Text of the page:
Kay Bee

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since Oct 10, 2009
Southwestern OR
Jackson County, OR (Zone 7)
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Recent posts by Kay Bee

Thanks Jeremy. I looked through the link and it was earthship style construction info that I was prettly familiar with, but I have not seen the video. I'll take a closer look once I get a couple hours free.

Thanks for posting both pieces of info!

I did a quick search for the pro-panel material and it looks like the basic components are similar to other metal roofing (24, 26 or 29 ga steel or galvalume) with PVDF or acrylic coating.

We ended up going with 24 ga steel panels with the PVDF coating. Had to make the call to get the roof on before the bad weather hit. I'll be curious to hear what Reynolds has to say on why the Pro Panel material is the safest.
5 years ago

Natasha Turner wrote:Hi Kay Bee, just visited your WordPress site. Love the pictures and the info. Thank you.


Hi Natasha,

Thank you very much for you kind words. I'm glad you enjoyed the site!

Best wishes
5 years ago

Saybian Morgan wrote:my group membership isn't approved yet but could you tell me where is the regional dominance of this group? I'd drive down to washington to find perrenials I can get, but oregon will need a rental car.



Hi Saybian,

I'm still pretty new to the group, but the member's list info I have looked at seemed to be spread across the US. The exchange is through the mail rather than an in-person swap, as far as I know.

Please let me know if that doesn't answer your questions. I can see if one of the founders is able to come answer questions, too.

An acquaintance of mine recently introduced me to an exchange network for trading scions, cuttings, rhizomes, tubers, and such. I just joined and it looks like from the members have & want lists, there is quite a selection available. Please take a look.

http://tech.groups.yahoo.com/group/scionexchange/
"This is a place where people who are in the United States and Canada can find, exchange, and discuss scion wood, rootstocks, various fruit trees, and other orchard plants."
Great - thank you very much for all your help! I'm really excited to have another mushroom of that caliber growing in one of our beds.

I will look up the Queen boletes and see if they are perhaps the boletes with yellow pores that are coming up under the doug-firs. the mushroom guides you and David mentioned will be high on list. I like my Audubon guide, but it doesn't do the best job in keying out specimens.

6 years ago

M.K. Dorje wrote:The mushrooms in the photo look a lot like the white chanterelle (Cantharellus subalbidus)- a close relative to the Pacific golden chanterelle that is a dull white color. White chanterelles are mycorrhizal with madrone, manzanita, Douglas-fir, tanoak, chinquapin, evergreen huckleberry and maybe oak. If you have older trees of any of these species nearby, the mushrooms might be growing on the root system of one of these trees. But normally, white chanterelles don't grow in disturbed or cultivated soils. They actually prefer older stands of Douglas-fir mixed with all the hardwoods I mentioned earlier, especially under madrone and manzanita.Here's the link: http://www.mushroomexpert.com/cantharellus_subalbidus.html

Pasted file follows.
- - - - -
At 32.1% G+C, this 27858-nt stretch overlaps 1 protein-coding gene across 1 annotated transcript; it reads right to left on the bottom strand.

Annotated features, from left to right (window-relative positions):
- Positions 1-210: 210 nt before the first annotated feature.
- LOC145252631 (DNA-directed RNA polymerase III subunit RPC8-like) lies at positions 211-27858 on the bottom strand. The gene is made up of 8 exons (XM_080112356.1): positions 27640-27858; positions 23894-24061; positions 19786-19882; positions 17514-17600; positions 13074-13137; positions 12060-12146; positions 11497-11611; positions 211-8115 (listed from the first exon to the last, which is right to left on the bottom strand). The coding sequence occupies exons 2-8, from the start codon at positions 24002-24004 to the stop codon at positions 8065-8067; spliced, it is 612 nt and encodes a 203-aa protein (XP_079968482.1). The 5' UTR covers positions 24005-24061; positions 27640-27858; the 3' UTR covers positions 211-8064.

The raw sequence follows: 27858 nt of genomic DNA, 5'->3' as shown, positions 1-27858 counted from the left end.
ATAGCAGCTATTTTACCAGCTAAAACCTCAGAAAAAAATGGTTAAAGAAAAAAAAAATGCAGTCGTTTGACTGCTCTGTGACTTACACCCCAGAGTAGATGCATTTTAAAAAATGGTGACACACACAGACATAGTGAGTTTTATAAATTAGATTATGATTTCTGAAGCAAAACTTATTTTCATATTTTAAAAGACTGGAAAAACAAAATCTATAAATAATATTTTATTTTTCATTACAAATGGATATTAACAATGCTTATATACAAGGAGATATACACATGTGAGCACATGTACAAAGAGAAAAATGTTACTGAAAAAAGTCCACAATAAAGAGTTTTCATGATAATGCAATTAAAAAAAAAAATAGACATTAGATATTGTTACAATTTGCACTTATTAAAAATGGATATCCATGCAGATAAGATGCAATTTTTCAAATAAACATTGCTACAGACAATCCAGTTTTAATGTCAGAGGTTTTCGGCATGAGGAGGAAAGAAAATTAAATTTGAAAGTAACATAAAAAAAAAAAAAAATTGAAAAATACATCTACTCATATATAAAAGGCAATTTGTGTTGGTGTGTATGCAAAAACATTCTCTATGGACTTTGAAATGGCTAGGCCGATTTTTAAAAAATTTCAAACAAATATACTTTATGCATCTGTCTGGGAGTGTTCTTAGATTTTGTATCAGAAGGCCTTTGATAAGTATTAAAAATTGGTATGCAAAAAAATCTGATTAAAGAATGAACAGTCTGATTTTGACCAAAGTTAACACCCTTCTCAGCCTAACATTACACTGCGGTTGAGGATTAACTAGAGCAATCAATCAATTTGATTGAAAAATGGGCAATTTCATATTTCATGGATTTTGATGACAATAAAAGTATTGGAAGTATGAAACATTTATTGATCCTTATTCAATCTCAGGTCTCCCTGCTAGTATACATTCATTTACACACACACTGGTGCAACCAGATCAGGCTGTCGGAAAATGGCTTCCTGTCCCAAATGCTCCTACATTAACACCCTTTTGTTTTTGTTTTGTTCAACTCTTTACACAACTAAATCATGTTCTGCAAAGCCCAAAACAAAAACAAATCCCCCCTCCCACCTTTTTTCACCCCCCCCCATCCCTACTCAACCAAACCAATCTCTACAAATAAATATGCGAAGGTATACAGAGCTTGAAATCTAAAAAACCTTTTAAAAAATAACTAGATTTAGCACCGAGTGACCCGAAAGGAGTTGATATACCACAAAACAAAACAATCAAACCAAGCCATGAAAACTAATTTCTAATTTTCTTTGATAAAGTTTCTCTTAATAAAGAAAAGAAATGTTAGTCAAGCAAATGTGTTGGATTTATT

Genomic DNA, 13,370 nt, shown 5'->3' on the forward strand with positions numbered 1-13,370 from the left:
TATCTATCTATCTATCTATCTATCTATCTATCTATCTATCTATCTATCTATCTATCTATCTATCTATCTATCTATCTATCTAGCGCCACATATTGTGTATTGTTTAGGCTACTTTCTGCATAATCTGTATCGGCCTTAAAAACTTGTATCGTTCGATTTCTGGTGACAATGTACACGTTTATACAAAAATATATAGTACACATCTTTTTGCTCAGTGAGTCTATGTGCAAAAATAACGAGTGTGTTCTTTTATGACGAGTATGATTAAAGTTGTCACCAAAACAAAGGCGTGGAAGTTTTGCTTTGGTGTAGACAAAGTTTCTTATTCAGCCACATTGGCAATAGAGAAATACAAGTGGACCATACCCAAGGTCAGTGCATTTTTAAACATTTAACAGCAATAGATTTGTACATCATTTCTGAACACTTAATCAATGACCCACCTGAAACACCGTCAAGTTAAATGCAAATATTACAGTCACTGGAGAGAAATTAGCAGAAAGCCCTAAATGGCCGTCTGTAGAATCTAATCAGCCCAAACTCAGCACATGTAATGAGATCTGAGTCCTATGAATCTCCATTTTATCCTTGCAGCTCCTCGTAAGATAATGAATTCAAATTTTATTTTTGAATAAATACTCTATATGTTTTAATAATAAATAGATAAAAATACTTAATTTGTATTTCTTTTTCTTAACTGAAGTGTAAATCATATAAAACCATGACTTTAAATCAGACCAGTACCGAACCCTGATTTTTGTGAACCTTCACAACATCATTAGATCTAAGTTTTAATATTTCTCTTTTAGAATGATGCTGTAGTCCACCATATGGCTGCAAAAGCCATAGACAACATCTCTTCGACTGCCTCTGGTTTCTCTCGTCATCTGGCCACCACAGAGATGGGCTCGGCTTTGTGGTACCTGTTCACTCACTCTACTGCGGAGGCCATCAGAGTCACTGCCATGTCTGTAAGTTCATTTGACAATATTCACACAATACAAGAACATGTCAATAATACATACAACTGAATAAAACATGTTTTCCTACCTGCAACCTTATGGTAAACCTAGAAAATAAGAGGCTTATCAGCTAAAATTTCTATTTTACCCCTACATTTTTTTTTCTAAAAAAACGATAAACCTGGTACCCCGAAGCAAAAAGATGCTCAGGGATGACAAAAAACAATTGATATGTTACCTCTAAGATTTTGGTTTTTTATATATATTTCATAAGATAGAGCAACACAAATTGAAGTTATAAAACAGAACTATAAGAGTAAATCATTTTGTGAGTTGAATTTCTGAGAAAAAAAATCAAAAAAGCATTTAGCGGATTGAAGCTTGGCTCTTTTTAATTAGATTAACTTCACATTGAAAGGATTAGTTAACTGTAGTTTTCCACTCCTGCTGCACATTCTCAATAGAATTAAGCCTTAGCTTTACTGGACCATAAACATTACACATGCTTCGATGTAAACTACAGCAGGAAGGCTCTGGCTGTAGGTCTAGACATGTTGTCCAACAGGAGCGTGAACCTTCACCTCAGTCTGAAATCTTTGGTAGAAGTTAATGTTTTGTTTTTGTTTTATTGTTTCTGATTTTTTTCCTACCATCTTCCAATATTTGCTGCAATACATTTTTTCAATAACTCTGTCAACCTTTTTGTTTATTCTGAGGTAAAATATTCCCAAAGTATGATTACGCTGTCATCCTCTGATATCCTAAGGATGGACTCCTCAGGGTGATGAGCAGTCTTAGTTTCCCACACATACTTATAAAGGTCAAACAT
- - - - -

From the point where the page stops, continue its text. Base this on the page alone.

If you could harvest one of the bigger specimens and take another close-up photo of the gills, it might be possible to be 100% sure. Also, be sure to bruise the specimen and see if it stains a yellow-orange to orange-brown color, one of the key characters of the white chanterelle. (It would be so cool if you had white chanterelles AND morels growing in the same bed!!) Below is another link with good photos and a description.



Thank you so very much for taking time to look at the pics and send your thoughts and links! My apologies for the delayed response. I was able to get some pics, but we have been dealing with the heavy rains the last few days (6 weeks, really! we're up to 12
" of rain since mid October)

Here are the links to a couple of pics that I hope will do a better job of showing the "gills" more clearly:
http://wellheeledhills.wordpress.com/2012/11/27/mushrooms-in-the-orchard-nov-2012/2012-11-30_08-33-58_300/

http://wellheeledhills.wordpress.com/2012/11/27/mushrooms-in-the-orchard-nov-2012/2012-11-30_08-34-30_835/

Based on your info here and on the mykoweb page, it certainly COULD be a white chanterelle... This specimen looks a bit more yellow in color, but otherwise it seems to fit as best I can tell. There are mature large madrones not far from the hugelkultur bed where these are growing. I went over outside my orchard fence and looked around a bit more under the oaks and madrones there but did not see any other similar mushrooms. Several other types, but none that come close to the suspected chanterelles. Quite a few boletes coming up under nearby Doug-firs, though... lots of things I need to identify.